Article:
A Soldier in the Drug War Switches Sides
Conservative Judge James Gray was on the bench for 25 years in Orange County. He was a federal prosecutor and a Navy JAG before that. He ran for Congress as a Republican in the late ’90s and as a Libertarian for Senate a few years later.
His home state of California could vote to regulate, control and tax marijuana in November, allowing cities to decide how to handle the legality of cannabis. And that's just fine by Gray.
Proposition 19 on California's ballot requires only a simple majority to pass. If a city opted in, people over 21 would be allowed to posses an ounce. They could smoke it at home or in a business licensed for pot consumption. They could grow it for personal use. Cities could also permit the retailing and tax of cannabis. It’s estimated that the taxes could bring in major money, hundreds of millions or even billions.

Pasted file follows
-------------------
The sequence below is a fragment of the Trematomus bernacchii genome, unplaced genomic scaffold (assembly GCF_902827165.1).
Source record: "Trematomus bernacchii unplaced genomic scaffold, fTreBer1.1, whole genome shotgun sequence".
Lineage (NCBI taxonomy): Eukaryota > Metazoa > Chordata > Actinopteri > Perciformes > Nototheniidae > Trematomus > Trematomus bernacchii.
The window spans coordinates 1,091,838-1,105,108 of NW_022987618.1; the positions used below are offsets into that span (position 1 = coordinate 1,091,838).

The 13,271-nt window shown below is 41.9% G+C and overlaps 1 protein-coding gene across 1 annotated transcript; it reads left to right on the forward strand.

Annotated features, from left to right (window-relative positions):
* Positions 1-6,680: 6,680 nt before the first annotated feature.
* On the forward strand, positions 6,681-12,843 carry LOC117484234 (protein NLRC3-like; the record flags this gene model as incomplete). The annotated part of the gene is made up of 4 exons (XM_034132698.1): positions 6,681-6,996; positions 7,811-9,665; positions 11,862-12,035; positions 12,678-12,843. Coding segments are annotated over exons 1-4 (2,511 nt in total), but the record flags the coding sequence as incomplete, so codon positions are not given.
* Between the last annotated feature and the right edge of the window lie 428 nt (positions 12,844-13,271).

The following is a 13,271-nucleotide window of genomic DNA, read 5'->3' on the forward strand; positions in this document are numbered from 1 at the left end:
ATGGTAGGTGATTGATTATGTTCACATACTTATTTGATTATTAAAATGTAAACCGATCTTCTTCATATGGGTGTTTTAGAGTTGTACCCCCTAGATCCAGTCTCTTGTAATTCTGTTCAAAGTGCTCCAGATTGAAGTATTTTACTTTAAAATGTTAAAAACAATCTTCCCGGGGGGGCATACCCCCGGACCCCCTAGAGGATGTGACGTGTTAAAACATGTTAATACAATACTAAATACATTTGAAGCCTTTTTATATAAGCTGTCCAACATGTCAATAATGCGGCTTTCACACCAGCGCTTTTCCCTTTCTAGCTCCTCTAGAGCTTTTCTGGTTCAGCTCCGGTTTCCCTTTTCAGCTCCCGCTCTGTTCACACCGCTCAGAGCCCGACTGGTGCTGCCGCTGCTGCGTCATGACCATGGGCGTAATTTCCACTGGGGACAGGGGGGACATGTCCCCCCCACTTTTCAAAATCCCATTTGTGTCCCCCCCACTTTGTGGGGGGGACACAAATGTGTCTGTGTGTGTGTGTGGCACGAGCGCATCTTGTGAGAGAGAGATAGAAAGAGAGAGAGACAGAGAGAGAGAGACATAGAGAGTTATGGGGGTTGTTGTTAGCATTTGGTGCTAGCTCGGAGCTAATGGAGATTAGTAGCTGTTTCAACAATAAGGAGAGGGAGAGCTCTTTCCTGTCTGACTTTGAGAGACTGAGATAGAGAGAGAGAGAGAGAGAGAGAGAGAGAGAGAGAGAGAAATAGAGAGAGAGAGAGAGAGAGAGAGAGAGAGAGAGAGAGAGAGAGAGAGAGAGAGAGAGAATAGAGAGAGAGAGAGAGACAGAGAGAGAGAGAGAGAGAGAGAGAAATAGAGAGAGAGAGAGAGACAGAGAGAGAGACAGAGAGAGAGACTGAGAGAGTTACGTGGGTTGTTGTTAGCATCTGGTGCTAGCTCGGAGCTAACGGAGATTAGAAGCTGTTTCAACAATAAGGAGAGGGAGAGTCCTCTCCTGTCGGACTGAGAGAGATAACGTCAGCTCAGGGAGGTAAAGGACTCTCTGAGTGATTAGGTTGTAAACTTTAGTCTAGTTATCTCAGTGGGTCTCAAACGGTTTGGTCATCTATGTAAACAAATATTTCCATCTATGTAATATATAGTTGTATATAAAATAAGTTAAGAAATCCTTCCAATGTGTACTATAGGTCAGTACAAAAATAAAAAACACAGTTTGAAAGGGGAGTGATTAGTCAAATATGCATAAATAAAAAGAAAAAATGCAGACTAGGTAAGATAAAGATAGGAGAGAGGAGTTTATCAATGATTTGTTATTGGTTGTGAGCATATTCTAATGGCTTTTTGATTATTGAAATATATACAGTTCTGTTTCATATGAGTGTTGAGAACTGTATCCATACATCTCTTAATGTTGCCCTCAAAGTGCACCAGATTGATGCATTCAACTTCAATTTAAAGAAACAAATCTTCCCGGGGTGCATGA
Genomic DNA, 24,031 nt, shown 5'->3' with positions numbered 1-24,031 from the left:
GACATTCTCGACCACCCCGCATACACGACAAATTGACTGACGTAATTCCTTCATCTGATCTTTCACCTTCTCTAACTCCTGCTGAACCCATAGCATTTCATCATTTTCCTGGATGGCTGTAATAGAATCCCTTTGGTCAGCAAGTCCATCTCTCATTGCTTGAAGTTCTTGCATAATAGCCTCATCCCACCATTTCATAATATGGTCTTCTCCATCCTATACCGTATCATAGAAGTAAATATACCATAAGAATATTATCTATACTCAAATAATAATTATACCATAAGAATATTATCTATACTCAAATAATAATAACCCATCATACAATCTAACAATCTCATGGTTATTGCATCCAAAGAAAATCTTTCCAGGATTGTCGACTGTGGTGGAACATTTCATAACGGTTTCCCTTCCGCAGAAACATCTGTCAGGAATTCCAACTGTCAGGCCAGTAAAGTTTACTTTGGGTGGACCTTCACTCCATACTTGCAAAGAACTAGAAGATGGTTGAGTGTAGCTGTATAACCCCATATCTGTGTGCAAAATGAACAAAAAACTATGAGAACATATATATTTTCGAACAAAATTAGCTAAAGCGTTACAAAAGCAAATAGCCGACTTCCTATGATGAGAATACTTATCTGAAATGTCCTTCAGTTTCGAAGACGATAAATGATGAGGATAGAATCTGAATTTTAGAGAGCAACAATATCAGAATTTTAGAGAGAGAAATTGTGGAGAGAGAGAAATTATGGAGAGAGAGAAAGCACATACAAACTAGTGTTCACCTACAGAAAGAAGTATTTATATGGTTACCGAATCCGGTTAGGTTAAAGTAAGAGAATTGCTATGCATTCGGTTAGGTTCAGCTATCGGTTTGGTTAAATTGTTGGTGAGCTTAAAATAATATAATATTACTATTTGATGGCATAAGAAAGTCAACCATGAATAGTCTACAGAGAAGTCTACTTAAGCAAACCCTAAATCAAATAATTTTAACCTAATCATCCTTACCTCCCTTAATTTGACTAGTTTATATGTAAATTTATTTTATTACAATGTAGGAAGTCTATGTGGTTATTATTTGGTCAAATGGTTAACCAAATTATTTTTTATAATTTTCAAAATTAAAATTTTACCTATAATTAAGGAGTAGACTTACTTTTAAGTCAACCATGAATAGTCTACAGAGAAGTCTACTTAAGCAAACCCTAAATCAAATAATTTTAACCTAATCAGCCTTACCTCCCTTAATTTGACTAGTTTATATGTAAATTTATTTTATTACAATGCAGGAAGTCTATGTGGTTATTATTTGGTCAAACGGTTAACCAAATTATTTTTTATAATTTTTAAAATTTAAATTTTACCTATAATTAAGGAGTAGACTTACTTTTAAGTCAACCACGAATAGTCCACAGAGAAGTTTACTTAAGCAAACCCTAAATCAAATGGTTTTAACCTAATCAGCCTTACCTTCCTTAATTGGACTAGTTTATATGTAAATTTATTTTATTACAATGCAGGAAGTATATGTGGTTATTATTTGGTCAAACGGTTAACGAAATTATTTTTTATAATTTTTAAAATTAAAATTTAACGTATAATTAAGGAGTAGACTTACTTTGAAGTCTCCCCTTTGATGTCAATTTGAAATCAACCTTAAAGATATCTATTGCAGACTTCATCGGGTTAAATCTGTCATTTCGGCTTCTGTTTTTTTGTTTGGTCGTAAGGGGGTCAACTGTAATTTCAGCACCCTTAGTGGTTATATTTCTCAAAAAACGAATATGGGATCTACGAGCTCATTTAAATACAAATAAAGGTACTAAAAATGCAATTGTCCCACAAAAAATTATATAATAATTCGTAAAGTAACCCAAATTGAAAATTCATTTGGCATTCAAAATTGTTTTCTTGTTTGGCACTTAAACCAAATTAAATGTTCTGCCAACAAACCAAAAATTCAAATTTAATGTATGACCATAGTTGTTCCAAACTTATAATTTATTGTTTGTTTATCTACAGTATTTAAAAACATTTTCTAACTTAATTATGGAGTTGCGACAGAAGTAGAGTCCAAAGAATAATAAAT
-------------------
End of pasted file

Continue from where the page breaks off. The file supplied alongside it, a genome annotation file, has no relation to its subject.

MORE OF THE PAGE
Gray once prosecuted drug offenders as a federal lawyer in Los Angeles. But after running his own courtroom as a judge, he changed his tune. On April 8, 1992, he held a news conference on the steps of the courthouse, a move he says was unusual for a sitting court trial judge. He told the media that the system wasn't working and suggested the government operate package stores to sell marijuana, cocaine and heroin to adults.
He's coming to New Mexico—one of 14 states to legalize medical marijuana—as part of a speaking tour for LEAP, or Law Enforcement Against Prohibition. In 2001, he authored a book called Why Our Drug Laws Have Failed and What We Can Do About It. The Alibi got a chance to speak with Gray about the flagging war on drugs.
You've worked as a federal prosecutor. What's your take on states legalizing marijuana for medical use while it remains illegal federally?
“It makes as much sense to put Robert Downey Jr. in jail for his heroin problem as it would to have jailed Betty Ford for her alcohol problem.”
Judge James Gray